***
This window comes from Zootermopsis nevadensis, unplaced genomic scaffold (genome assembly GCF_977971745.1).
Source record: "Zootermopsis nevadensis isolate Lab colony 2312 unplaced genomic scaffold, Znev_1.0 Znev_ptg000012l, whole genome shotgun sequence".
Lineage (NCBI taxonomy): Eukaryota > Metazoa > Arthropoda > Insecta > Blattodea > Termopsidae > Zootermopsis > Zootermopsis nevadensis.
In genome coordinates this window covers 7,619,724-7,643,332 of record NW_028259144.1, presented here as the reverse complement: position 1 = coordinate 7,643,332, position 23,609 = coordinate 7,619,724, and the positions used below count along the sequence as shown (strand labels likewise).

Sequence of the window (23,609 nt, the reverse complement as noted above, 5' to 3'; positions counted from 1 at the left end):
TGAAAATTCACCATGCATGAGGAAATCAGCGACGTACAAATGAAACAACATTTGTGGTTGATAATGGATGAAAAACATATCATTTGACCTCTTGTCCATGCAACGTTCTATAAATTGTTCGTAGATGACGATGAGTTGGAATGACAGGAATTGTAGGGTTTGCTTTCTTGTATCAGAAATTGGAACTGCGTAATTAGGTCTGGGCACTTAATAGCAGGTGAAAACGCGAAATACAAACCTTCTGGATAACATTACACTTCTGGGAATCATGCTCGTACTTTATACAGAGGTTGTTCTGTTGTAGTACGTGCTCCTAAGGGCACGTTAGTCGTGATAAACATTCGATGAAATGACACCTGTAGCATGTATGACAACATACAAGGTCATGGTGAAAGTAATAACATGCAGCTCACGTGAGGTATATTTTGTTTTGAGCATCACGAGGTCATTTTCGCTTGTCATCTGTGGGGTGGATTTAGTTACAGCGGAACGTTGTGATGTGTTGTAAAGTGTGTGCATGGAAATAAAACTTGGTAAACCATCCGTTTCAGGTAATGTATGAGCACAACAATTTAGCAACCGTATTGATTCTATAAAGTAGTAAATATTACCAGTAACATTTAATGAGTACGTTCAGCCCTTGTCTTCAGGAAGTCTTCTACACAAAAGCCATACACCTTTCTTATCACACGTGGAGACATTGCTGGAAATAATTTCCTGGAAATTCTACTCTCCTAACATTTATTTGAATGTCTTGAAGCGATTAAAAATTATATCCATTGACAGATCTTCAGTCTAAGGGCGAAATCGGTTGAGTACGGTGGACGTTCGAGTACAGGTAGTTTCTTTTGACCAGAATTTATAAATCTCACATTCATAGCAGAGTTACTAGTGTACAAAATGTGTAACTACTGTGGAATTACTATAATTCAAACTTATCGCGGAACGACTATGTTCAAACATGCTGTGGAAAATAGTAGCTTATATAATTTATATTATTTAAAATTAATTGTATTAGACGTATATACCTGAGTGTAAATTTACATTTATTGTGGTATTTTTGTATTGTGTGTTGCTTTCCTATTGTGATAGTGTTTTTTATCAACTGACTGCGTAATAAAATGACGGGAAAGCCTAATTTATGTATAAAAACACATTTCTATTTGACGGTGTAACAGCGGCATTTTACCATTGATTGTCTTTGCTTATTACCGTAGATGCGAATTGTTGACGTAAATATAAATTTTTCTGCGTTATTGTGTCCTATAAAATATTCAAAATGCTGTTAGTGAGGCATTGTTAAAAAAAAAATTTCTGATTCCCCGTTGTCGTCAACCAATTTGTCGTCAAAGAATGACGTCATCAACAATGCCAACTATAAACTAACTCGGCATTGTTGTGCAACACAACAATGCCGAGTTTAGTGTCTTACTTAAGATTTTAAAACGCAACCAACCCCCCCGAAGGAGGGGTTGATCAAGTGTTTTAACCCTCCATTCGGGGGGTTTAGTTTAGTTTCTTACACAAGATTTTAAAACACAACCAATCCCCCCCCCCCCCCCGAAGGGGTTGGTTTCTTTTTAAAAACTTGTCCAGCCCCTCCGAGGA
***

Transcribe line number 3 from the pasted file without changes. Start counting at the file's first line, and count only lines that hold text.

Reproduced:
Lineage (NCBI taxonomy): Eukaryota > Metazoa > Arthropoda > Insecta > Blattodea > Termopsidae > Zootermopsis > Zootermopsis nevadensis.